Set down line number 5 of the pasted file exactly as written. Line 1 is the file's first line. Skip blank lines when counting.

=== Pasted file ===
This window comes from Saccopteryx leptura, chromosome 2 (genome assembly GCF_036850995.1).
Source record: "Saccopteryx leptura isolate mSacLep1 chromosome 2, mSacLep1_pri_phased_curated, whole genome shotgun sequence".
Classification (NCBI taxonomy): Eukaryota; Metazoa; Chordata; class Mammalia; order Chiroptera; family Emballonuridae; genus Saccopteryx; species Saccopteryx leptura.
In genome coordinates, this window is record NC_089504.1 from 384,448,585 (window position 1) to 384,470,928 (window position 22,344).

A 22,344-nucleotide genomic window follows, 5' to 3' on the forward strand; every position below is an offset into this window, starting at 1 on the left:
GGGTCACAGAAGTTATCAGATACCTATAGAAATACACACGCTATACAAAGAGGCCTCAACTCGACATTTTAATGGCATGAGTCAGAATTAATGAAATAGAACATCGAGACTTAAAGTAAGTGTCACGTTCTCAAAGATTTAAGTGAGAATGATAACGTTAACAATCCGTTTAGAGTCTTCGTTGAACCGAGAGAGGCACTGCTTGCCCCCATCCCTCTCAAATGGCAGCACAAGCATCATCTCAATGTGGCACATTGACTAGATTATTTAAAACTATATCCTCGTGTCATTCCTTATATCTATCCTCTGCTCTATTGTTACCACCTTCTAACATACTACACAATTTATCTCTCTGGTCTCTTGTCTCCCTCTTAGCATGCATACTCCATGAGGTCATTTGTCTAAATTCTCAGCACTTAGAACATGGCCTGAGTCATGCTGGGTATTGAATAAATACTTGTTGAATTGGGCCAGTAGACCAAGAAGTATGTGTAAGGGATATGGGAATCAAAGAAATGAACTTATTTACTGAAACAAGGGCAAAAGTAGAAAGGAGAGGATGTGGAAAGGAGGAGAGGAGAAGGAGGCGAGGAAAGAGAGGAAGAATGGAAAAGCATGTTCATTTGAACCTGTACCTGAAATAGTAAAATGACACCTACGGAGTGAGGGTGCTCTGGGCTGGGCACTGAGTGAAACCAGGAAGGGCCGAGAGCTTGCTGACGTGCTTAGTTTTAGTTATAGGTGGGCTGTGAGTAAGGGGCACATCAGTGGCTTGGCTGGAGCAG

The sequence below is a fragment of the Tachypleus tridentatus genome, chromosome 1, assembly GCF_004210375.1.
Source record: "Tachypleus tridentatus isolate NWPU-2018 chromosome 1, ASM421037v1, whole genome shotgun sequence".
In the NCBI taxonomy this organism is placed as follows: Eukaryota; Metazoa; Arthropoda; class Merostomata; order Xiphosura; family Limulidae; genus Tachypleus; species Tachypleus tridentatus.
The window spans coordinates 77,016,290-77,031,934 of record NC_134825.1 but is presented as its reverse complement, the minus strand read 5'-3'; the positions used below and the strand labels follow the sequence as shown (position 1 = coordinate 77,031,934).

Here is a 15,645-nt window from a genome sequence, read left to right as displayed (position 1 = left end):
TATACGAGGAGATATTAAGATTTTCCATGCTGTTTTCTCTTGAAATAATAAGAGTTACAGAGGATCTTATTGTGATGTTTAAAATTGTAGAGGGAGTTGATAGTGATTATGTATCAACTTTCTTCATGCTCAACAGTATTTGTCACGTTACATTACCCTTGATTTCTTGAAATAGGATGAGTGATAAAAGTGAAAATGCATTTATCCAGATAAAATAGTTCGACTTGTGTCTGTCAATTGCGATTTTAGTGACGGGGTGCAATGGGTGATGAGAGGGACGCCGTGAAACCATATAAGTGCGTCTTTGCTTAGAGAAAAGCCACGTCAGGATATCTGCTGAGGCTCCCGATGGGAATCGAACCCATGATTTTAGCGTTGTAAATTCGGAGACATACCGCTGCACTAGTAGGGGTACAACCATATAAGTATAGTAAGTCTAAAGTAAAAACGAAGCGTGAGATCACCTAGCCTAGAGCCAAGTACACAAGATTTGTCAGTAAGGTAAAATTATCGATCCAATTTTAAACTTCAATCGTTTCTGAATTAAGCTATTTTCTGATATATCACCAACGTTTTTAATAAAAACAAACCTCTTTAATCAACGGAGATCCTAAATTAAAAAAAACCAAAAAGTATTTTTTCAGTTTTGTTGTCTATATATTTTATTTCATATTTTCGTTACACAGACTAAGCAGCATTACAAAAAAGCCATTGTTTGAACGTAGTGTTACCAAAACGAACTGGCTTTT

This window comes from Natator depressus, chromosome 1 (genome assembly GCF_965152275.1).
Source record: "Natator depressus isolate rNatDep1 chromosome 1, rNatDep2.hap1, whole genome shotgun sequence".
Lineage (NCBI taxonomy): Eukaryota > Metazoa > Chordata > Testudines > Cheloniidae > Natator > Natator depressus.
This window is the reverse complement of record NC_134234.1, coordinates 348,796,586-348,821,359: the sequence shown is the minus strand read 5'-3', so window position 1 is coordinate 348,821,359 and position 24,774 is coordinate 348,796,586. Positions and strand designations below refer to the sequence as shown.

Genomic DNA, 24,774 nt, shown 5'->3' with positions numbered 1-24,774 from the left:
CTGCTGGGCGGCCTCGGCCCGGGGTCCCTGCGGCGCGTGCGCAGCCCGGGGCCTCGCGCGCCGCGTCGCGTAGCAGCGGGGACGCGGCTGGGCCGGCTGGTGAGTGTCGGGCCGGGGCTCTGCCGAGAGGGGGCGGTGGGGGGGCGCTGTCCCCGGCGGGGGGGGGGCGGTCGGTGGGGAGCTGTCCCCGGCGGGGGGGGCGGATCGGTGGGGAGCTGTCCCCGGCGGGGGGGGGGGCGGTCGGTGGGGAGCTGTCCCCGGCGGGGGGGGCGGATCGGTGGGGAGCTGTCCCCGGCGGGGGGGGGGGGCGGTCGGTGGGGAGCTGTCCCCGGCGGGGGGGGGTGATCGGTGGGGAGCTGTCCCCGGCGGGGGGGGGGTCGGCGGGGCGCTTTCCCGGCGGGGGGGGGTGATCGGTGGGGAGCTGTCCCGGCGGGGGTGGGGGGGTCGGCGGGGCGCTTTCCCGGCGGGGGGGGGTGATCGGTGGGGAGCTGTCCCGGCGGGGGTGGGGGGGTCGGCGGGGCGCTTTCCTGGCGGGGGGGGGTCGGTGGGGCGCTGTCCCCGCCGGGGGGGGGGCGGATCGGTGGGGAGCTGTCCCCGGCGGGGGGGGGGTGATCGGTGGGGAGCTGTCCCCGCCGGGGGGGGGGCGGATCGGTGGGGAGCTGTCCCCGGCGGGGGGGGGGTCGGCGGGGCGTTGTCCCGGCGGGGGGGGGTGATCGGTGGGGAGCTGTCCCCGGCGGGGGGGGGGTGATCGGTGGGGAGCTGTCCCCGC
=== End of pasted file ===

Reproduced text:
A 22,344-nucleotide genomic window follows, 5' to 3' on the forward strand; every position below is an offset into this window, starting at 1 on the left: